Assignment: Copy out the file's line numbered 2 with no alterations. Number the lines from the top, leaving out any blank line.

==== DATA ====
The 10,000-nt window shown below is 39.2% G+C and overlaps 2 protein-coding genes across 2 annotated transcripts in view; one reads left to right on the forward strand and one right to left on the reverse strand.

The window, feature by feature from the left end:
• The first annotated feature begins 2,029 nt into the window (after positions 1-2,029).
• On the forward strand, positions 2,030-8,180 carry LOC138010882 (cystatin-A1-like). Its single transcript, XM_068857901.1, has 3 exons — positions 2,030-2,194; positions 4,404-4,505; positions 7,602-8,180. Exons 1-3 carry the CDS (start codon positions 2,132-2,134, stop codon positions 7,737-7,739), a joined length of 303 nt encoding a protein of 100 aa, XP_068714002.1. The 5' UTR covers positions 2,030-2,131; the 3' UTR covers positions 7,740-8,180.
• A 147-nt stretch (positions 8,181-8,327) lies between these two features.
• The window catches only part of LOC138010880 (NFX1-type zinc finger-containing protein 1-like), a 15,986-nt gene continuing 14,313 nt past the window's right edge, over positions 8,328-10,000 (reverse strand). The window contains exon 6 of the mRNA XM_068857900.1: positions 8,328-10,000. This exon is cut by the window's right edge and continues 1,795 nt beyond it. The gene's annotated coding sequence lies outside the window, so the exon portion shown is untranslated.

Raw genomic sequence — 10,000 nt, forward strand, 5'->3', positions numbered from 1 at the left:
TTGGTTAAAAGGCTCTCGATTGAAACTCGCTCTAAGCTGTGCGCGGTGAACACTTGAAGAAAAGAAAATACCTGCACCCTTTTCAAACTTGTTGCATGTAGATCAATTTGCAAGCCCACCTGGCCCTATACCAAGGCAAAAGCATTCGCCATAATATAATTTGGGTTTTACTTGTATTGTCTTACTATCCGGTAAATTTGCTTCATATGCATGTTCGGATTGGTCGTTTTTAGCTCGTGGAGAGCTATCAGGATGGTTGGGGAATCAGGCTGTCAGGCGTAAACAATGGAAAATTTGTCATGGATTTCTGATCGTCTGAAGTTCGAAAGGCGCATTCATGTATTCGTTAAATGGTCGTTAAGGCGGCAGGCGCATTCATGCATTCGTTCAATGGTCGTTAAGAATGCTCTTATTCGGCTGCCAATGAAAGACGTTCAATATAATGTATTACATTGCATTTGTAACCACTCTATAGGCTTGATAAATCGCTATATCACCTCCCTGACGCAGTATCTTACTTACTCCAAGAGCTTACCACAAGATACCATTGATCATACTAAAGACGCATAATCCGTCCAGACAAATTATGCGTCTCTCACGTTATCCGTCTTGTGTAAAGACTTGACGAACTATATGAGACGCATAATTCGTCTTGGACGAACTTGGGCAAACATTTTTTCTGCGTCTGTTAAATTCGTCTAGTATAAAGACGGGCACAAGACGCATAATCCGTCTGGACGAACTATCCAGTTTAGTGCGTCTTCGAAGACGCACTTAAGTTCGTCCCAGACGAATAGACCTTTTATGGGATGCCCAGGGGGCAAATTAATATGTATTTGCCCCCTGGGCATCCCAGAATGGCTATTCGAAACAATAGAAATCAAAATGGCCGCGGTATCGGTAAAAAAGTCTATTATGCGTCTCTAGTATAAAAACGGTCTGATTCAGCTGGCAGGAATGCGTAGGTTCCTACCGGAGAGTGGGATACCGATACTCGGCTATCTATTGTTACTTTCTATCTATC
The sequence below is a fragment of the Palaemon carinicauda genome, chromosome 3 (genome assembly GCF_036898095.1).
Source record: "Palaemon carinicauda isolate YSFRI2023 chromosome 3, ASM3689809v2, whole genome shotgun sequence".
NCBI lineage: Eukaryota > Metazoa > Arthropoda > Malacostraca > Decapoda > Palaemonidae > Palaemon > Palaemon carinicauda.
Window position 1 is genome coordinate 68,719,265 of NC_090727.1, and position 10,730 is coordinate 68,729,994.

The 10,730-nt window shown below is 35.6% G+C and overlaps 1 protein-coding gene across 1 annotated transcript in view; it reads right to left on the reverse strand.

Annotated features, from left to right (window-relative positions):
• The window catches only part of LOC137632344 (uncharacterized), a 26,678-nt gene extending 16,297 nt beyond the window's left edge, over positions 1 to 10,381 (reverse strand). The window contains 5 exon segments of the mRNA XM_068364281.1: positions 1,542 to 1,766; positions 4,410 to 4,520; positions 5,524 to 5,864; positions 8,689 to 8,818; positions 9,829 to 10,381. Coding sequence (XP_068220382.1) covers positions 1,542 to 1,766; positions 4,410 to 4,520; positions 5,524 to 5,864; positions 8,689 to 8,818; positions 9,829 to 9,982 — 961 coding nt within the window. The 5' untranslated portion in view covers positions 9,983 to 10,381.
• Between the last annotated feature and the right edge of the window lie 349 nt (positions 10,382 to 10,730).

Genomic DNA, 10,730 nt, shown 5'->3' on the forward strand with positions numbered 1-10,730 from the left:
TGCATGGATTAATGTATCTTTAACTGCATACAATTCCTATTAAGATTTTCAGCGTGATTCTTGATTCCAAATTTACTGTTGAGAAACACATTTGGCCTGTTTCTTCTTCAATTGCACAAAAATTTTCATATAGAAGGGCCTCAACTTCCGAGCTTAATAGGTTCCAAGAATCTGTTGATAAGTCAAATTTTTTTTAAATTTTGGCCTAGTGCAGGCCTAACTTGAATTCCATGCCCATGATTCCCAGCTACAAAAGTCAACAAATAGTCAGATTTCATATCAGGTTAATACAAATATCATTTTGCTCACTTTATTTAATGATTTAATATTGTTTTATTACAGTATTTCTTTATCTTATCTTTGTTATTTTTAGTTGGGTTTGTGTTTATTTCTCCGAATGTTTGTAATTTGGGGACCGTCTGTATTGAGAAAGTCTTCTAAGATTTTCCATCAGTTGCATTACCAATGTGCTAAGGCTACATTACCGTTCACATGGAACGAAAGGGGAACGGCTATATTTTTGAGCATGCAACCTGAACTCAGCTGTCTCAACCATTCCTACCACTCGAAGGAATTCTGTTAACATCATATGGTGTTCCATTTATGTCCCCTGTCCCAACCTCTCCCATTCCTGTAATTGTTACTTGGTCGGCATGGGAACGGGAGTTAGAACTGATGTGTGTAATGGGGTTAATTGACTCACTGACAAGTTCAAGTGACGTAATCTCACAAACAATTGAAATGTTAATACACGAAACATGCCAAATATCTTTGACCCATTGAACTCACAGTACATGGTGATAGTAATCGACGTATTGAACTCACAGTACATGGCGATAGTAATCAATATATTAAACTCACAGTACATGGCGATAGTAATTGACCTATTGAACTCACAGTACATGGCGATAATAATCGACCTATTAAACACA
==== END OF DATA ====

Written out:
The window, feature by feature from the left end: